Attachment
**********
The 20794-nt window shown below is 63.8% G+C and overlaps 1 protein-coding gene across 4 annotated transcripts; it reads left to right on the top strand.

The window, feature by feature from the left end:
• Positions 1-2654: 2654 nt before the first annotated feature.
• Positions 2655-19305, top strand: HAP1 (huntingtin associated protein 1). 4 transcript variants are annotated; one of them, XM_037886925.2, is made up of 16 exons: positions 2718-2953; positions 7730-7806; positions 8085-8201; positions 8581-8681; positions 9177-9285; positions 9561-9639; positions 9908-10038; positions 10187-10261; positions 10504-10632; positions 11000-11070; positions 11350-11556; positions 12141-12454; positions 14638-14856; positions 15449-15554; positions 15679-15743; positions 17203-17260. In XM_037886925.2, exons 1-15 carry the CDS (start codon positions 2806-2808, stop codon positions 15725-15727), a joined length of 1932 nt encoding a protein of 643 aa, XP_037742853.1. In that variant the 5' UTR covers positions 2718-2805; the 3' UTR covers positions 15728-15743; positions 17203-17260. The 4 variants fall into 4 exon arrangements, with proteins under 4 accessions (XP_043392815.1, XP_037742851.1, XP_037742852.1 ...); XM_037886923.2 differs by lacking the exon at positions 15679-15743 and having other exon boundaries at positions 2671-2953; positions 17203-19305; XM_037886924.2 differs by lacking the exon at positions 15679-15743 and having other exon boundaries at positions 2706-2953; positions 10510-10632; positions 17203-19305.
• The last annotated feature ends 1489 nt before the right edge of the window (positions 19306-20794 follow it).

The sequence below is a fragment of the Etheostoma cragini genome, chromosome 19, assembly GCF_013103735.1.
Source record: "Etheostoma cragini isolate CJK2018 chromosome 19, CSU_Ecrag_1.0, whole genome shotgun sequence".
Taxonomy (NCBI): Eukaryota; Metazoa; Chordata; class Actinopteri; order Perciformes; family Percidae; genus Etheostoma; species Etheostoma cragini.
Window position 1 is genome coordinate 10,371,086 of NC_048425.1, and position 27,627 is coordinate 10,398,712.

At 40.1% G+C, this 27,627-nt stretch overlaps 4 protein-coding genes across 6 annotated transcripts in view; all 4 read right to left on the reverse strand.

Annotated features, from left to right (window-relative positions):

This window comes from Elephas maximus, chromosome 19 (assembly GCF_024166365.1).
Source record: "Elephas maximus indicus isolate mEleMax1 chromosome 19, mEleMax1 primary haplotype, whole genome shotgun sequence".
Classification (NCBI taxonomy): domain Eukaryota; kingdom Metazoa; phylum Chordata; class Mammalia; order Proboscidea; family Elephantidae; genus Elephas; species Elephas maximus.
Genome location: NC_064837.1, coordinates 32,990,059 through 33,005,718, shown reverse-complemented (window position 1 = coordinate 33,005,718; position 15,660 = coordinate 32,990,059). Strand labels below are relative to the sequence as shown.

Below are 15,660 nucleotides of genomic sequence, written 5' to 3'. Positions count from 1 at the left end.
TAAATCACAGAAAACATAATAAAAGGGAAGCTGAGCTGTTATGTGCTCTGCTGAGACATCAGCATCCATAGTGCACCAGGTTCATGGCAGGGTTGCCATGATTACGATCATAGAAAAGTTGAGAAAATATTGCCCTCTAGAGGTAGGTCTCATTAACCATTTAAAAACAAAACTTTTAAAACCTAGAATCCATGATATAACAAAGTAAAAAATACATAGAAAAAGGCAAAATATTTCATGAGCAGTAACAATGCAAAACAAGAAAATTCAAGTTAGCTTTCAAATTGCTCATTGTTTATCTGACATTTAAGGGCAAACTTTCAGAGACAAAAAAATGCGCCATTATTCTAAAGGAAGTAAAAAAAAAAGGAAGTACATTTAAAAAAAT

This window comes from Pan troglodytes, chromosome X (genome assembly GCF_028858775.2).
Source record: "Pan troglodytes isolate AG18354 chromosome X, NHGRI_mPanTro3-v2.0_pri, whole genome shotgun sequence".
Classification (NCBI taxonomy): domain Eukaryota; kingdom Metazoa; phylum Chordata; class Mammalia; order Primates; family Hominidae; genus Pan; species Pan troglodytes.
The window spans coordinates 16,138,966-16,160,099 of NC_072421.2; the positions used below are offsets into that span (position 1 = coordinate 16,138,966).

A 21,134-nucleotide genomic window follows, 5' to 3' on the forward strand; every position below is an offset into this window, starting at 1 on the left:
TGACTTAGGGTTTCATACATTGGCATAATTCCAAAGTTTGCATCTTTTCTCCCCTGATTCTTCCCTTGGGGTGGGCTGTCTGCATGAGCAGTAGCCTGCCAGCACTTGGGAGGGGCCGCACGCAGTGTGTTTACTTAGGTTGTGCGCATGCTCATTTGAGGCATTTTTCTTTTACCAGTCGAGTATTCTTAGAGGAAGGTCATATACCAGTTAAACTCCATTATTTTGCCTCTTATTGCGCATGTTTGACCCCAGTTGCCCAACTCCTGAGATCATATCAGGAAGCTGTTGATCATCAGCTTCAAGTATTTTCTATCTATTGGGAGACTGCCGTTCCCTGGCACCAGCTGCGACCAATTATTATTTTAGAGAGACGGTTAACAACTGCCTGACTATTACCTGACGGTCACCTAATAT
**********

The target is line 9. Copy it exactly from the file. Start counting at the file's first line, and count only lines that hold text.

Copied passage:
Window position 1 is genome coordinate 10,371,086 of NC_048425.1, and position 27,627 is coordinate 10,398,712.